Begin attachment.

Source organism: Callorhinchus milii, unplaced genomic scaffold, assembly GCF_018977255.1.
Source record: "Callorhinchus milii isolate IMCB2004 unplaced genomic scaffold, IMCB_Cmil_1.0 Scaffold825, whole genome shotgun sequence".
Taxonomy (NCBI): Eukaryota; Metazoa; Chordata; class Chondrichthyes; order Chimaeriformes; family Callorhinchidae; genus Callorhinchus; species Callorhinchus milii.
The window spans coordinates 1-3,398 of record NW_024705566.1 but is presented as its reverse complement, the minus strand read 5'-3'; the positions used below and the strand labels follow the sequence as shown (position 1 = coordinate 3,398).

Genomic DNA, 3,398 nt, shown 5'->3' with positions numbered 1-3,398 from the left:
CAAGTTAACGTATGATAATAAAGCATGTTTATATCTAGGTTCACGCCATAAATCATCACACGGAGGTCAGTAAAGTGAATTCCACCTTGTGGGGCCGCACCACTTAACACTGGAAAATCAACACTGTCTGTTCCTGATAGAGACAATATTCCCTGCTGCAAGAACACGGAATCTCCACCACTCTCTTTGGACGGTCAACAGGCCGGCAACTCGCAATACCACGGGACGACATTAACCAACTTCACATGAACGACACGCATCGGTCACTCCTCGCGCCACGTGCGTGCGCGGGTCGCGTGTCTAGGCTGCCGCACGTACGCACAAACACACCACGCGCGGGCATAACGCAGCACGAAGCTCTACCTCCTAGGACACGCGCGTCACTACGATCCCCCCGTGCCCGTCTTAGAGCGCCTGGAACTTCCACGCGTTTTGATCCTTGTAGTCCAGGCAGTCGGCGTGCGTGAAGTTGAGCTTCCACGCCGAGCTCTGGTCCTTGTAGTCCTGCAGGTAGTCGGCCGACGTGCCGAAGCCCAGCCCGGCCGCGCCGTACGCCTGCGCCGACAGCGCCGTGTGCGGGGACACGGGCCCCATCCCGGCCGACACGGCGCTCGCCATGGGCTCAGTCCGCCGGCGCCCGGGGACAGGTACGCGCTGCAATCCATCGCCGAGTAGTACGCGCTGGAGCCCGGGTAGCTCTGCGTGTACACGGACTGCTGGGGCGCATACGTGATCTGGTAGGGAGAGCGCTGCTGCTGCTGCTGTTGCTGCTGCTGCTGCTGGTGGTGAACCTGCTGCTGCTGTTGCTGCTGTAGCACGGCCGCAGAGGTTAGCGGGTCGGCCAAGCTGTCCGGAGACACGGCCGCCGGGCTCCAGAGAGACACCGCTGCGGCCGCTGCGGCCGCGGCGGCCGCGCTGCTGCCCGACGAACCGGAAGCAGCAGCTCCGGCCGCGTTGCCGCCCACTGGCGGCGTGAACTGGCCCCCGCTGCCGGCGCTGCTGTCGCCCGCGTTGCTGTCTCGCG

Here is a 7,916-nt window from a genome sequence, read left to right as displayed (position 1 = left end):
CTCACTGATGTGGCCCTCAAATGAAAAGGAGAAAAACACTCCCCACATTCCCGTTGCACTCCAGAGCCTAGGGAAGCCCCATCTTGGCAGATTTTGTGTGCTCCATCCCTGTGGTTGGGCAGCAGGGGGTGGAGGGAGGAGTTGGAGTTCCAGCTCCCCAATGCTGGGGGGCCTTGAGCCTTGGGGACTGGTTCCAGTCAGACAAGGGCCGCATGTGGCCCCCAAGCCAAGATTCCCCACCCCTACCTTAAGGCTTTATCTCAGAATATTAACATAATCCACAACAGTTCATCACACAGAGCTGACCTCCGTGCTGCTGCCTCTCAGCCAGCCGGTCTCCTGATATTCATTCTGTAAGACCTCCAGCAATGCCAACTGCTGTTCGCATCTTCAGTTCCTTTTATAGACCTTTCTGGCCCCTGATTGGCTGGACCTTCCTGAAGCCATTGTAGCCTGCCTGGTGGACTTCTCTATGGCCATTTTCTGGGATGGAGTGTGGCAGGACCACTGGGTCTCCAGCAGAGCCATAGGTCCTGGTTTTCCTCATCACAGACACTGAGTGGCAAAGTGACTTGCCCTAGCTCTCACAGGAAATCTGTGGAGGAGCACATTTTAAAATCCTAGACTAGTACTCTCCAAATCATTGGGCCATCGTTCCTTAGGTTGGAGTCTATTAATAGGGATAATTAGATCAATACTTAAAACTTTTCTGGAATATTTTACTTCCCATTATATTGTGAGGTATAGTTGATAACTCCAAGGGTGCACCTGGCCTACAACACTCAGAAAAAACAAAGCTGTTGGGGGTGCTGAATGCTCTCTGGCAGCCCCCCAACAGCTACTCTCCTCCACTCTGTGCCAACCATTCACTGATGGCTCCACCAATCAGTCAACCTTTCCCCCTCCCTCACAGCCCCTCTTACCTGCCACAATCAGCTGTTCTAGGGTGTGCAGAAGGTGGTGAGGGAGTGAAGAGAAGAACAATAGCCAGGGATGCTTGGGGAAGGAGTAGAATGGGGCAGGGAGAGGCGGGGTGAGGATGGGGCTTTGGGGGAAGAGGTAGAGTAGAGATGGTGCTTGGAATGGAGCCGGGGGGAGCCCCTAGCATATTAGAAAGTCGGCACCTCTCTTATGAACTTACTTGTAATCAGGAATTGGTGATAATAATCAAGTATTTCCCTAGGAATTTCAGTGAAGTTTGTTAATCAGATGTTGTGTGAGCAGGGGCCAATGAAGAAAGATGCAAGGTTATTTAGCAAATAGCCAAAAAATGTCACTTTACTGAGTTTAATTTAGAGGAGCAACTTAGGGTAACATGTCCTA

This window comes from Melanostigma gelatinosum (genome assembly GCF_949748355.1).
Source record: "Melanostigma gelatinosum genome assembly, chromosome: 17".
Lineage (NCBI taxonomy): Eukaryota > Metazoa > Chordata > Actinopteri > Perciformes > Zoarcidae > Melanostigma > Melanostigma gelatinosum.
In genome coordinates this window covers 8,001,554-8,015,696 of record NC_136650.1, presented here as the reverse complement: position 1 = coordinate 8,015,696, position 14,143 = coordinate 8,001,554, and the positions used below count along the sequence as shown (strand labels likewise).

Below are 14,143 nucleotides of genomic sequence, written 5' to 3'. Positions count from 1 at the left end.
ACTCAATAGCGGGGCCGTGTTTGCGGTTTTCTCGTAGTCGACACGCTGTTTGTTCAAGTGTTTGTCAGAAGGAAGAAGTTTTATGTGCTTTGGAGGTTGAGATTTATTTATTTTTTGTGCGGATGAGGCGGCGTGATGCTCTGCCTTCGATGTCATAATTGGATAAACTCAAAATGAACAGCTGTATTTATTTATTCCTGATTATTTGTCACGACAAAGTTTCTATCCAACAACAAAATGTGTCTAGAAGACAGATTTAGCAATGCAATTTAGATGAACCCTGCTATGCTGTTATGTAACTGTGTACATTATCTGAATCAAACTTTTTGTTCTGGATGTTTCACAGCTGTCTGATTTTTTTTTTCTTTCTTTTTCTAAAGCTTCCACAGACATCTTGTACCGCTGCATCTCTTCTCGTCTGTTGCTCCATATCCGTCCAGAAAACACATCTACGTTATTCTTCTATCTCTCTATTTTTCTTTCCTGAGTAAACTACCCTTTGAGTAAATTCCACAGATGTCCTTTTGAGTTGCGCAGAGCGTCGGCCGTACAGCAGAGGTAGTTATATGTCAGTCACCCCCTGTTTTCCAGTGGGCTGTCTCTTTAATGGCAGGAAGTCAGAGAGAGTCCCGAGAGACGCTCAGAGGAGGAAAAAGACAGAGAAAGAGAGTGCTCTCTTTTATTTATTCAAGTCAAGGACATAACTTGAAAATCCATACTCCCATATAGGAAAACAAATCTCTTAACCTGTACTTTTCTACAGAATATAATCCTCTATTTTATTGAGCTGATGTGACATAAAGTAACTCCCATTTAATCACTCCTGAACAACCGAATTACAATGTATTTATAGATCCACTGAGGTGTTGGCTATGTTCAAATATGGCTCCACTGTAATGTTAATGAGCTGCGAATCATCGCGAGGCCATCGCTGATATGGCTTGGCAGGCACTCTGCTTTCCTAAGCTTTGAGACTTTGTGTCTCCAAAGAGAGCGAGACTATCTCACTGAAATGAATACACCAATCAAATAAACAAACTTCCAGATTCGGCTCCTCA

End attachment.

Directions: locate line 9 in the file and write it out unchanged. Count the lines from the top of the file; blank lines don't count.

This window comes from Melanostigma gelatinosum (genome assembly GCF_949748355.1).